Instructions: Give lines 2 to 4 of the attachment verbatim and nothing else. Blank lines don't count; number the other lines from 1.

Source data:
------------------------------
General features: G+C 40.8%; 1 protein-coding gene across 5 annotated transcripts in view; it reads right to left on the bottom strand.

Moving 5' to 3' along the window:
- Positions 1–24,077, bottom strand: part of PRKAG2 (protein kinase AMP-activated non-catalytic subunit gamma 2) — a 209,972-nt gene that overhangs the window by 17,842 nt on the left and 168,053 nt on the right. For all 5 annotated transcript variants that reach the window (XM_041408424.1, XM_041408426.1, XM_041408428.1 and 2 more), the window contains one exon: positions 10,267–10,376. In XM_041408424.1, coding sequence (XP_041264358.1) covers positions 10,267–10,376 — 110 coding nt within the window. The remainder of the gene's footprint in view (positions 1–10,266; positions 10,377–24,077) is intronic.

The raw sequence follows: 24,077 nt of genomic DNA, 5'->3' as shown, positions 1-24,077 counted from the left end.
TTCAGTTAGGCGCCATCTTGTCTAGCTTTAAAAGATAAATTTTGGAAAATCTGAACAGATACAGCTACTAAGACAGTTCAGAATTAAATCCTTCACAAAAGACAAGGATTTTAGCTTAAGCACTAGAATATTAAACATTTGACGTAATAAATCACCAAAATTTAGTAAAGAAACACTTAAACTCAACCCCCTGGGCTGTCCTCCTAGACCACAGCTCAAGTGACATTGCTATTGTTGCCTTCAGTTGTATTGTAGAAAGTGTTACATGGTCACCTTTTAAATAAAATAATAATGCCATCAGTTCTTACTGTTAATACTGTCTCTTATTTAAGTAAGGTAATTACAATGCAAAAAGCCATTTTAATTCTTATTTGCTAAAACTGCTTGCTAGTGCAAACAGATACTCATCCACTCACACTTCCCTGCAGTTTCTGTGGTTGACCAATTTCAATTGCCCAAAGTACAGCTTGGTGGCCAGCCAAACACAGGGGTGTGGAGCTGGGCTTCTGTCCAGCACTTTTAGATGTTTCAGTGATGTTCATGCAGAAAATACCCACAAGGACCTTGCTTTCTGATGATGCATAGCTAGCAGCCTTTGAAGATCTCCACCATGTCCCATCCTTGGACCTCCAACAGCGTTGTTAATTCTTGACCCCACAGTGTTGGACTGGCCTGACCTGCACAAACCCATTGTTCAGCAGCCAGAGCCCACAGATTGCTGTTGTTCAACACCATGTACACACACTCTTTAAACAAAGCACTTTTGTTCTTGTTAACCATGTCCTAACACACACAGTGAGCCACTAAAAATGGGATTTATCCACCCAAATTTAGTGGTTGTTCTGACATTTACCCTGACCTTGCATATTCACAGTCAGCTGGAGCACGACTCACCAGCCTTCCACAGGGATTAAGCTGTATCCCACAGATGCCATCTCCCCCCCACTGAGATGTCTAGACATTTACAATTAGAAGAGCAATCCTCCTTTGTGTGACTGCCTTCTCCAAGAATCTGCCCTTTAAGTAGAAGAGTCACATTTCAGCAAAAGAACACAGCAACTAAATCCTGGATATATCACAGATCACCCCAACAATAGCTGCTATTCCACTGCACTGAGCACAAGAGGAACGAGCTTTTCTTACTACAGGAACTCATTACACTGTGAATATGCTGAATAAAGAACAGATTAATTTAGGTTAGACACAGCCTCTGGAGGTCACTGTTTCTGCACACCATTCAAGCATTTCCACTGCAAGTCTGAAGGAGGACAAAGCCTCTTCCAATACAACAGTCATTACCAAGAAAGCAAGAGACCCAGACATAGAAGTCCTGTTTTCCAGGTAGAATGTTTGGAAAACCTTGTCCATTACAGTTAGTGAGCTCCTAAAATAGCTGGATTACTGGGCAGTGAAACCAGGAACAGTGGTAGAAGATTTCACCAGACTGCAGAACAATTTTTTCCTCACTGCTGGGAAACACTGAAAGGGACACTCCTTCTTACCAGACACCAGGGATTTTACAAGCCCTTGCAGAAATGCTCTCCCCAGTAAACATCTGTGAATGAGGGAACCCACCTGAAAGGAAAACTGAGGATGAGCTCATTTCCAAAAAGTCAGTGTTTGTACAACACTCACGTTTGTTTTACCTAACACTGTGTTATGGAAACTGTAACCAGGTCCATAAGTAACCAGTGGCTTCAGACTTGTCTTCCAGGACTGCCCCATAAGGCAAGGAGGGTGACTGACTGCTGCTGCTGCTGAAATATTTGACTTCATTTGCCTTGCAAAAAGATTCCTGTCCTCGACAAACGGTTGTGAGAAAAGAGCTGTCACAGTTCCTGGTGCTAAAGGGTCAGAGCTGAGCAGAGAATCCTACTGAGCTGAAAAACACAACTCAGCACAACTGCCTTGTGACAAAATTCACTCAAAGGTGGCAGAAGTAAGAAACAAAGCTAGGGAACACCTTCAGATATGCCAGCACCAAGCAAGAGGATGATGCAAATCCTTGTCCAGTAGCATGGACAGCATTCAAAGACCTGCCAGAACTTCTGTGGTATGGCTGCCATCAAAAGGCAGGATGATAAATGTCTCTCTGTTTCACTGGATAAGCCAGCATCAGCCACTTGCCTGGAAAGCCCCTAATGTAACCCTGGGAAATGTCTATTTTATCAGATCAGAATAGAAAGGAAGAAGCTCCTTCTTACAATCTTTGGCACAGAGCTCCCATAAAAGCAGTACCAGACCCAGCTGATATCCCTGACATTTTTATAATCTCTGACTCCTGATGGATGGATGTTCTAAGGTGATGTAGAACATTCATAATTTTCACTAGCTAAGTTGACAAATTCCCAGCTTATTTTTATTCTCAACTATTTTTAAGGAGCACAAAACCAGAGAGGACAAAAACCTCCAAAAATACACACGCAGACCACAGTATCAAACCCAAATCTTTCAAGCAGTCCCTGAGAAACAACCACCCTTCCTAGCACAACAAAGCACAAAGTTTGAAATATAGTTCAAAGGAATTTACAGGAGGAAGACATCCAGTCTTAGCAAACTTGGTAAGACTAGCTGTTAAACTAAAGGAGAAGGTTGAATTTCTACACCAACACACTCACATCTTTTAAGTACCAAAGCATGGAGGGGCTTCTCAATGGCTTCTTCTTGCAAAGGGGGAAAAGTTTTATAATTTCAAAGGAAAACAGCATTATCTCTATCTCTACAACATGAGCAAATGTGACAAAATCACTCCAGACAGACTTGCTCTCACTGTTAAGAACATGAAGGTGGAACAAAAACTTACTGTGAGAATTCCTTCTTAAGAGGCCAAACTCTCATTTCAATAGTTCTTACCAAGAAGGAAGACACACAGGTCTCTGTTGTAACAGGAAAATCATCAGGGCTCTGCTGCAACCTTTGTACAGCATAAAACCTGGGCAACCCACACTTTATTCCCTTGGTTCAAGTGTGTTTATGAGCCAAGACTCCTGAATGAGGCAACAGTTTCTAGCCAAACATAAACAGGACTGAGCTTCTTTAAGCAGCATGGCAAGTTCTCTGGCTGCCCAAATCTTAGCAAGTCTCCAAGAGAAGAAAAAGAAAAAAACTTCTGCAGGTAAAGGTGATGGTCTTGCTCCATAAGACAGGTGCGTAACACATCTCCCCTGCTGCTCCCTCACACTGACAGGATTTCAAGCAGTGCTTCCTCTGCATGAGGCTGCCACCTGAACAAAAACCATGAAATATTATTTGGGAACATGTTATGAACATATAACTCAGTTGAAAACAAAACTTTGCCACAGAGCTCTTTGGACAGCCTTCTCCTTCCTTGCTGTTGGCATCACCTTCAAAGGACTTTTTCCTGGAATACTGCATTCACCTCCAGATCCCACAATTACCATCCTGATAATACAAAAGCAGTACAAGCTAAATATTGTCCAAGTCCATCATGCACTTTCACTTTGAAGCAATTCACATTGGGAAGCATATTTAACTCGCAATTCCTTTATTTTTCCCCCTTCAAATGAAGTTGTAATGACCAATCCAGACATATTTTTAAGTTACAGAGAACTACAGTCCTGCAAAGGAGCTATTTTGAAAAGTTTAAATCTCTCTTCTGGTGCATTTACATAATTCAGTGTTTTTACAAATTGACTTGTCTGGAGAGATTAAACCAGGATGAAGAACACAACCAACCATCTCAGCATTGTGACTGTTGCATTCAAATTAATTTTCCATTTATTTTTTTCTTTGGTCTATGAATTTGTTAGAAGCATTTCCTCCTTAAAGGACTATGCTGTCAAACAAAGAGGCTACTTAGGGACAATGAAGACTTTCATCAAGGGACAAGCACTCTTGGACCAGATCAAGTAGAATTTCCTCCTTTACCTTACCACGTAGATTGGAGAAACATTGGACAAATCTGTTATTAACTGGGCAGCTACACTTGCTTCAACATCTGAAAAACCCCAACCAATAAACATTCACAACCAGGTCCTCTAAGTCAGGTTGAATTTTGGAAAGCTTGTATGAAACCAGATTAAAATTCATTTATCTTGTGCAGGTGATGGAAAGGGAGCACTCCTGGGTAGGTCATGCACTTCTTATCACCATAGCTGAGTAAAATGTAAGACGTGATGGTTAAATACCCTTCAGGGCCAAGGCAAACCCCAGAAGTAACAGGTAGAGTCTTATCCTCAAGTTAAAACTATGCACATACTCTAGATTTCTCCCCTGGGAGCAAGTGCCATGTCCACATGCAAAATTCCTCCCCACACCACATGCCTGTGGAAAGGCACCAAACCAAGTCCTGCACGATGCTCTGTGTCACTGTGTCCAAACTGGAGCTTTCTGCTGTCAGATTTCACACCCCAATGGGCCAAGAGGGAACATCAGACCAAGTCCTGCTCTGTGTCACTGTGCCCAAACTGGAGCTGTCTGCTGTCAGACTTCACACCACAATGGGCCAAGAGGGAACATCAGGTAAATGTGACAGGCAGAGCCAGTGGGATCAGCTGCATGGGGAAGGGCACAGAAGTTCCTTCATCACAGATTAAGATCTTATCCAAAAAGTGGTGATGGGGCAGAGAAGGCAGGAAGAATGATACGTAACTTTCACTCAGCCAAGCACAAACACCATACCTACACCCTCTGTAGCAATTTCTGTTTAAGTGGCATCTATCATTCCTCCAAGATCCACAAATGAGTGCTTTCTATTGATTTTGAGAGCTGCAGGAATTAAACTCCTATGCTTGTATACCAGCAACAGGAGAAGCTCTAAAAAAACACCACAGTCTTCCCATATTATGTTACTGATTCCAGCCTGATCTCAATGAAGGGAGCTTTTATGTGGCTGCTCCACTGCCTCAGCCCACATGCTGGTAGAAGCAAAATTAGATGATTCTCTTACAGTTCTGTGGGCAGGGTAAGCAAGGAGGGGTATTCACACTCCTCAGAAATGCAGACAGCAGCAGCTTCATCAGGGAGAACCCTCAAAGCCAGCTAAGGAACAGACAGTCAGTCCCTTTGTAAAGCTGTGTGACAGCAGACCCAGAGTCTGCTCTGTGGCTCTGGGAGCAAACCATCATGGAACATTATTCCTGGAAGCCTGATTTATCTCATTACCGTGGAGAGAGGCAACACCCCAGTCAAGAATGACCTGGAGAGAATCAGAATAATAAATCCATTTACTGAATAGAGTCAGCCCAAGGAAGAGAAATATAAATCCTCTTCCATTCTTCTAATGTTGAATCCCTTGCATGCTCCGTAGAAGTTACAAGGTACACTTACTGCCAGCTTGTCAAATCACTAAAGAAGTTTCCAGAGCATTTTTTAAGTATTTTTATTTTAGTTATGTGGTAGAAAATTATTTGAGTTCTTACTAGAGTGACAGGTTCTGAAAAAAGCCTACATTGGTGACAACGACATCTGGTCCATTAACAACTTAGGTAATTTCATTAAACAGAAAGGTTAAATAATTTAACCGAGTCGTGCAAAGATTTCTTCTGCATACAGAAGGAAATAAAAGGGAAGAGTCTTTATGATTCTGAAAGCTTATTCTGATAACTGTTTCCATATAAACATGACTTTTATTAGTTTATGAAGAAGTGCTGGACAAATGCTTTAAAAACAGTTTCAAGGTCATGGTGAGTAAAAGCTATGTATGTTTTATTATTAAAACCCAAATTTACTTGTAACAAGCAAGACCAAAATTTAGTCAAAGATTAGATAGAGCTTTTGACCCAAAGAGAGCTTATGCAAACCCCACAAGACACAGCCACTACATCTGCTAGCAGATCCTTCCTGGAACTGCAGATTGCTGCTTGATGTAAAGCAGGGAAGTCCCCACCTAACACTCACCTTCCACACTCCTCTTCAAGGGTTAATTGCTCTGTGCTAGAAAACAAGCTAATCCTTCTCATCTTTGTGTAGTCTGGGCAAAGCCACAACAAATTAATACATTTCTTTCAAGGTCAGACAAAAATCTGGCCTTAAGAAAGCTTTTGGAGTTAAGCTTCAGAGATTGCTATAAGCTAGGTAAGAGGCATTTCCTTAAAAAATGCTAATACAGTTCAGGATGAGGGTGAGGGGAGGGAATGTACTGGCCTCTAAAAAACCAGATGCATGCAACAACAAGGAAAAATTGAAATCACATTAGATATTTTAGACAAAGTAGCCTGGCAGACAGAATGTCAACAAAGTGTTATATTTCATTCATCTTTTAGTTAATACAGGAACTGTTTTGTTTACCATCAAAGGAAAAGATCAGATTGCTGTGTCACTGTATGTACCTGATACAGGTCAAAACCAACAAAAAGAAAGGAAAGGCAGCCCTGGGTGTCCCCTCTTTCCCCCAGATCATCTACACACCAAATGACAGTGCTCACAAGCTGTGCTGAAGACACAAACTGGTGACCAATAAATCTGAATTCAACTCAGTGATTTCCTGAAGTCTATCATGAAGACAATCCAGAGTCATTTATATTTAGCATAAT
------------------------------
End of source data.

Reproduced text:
Moving 5' to 3' along the window:
- Positions 1–24,077, bottom strand: part of PRKAG2 (protein kinase AMP-activated non-catalytic subunit gamma 2) — a 209,972-nt gene that overhangs the window by 17,842 nt on the left and 168,053 nt on the right. For all 5 annotated transcript variants that reach the window (XM_041408424.1, XM_041408426.1, XM_041408428.1 and 2 more), the window contains one exon: positions 10,267–10,376. In XM_041408424.1, coding sequence (XP_041264358.1) covers positions 10,267–10,376 — 110 coding nt within the window. The remainder of the gene's footprint in view (positions 1–10,266; positions 10,377–24,077) is intronic.

The raw sequence follows: 24,077 nt of genomic DNA, 5'->3' as shown, positions 1-24,077 counted from the left end.